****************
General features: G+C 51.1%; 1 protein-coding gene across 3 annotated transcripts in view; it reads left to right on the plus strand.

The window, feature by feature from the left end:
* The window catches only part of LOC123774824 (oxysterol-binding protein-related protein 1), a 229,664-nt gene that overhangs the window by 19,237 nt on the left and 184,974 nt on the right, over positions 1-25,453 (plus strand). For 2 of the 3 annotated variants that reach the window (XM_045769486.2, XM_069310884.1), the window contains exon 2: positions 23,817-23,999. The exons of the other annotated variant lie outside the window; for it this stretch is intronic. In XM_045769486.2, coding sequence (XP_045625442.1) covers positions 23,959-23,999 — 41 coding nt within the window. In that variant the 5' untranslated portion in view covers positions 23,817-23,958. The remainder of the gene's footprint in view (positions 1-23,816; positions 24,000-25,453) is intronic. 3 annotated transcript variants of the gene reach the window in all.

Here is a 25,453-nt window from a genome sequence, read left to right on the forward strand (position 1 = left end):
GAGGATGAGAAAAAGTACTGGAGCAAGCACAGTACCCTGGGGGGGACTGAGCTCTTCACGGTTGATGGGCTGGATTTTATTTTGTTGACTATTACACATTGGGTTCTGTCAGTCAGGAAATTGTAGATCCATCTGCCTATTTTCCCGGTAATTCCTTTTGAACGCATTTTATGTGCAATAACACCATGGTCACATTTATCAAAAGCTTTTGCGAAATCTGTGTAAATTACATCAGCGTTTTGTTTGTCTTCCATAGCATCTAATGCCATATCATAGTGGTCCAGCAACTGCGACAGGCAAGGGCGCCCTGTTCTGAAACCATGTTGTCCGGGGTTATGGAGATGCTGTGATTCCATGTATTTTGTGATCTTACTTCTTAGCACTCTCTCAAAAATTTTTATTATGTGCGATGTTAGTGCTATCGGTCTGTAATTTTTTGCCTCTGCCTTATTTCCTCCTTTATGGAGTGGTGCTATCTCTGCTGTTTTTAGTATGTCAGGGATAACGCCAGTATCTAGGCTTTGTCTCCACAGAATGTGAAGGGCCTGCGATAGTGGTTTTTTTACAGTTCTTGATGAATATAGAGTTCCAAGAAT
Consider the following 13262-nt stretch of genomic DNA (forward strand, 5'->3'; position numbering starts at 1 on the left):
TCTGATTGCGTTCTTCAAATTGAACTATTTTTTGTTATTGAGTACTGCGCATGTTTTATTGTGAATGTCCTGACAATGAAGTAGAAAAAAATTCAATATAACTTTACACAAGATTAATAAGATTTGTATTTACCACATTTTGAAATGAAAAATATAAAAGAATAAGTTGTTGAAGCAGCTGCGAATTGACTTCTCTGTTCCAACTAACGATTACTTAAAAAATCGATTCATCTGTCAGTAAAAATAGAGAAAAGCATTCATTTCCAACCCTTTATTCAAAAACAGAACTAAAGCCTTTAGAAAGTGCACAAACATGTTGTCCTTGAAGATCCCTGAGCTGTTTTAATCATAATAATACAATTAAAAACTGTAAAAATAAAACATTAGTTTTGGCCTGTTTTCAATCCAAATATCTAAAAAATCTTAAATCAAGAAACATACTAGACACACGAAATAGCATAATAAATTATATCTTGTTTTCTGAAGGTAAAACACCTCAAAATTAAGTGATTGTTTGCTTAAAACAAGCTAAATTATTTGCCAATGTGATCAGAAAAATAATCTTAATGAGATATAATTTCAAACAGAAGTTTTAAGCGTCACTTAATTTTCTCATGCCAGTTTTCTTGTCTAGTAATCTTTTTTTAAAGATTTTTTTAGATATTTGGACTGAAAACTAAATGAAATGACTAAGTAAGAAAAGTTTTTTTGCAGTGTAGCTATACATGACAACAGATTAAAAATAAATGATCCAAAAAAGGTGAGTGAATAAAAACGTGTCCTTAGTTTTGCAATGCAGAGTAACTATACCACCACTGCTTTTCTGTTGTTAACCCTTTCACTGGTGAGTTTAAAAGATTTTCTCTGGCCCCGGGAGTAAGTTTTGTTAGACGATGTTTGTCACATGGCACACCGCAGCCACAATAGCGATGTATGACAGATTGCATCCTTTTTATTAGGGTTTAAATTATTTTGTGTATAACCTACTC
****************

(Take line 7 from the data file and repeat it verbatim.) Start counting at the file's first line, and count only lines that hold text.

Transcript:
TCTGATTGCGTTCTTCAAATTGAACTATTTTTTGTTATTGAGTACTGCGCATGTTTTATTGTGAATGTCCTGACAATGAAGTAGAAAAAAATTCAATATAACTTTACACAAGATTAATAAGATTTGTATTTACCACATTTTGAAATGAAAAATATAAAAGAATAAGTTGTTGAAGCAGCTGCGAATTGACTTCTCTGTTCCAACTAACGATTACTTAAAAAATCGATTCATCTGTCAGTAAAAATAGAGAAAAGCATTCATTTCCAACCCTTTATTCAAAAACAGAACTAAAGCCTTTAGAAAGTGCACAAACATGTTGTCCTTGAAGATCCCTGAGCTGTTTTAATCATAATAATACAATTAAAAACTGTAAAAATAAAACATTAGTTTTGGCCTGTTTTCAATCCAAATATCTAAAAAATCTTAAATCAAGAAACATACTAGACACACGAAATAGCATAATAAATTATATCTTGTTTTCTGAAGGTAAAACACCTCAAAATTAAGTGATTGTTTGCTTAAAACAAGCTAAATTATTTGCCAATGTGATCAGAAAAATAATCTTAATGAGATATAATTTCAAACAGAAGTTTTAAGCGTCACTTAATTTTCTCATGCCAGTTTTCTTGTCTAGTAATCTTTTTTTAAAGATTTTTTTAGATATTTGGACTGAAAACTAAATGAAATGACTAAGTAAGAAAAGTTTTTTTGCAGTGTAGCTATACATGACAACAGATTAAAAATAAATGATCCAAAAAAGGTGAGTGAATAAAAACGTGTCCTTAGTTTTGCAATGCAGAGTAACTATACCACCACTGCTTTTCTGTTGTTAACCCTTTCACTGGTGAGTTTAAAAGATTTTCTCTGGCCCCGGGAGTAAGTTTTGTTAGACGATGTTTGTCACATGGCACACCGCAGCCACAATAGCGATGTATGACAGATTGCATCCTTTTTATTAGGGTTTAAATTATTTTGTGTATAACCTACTC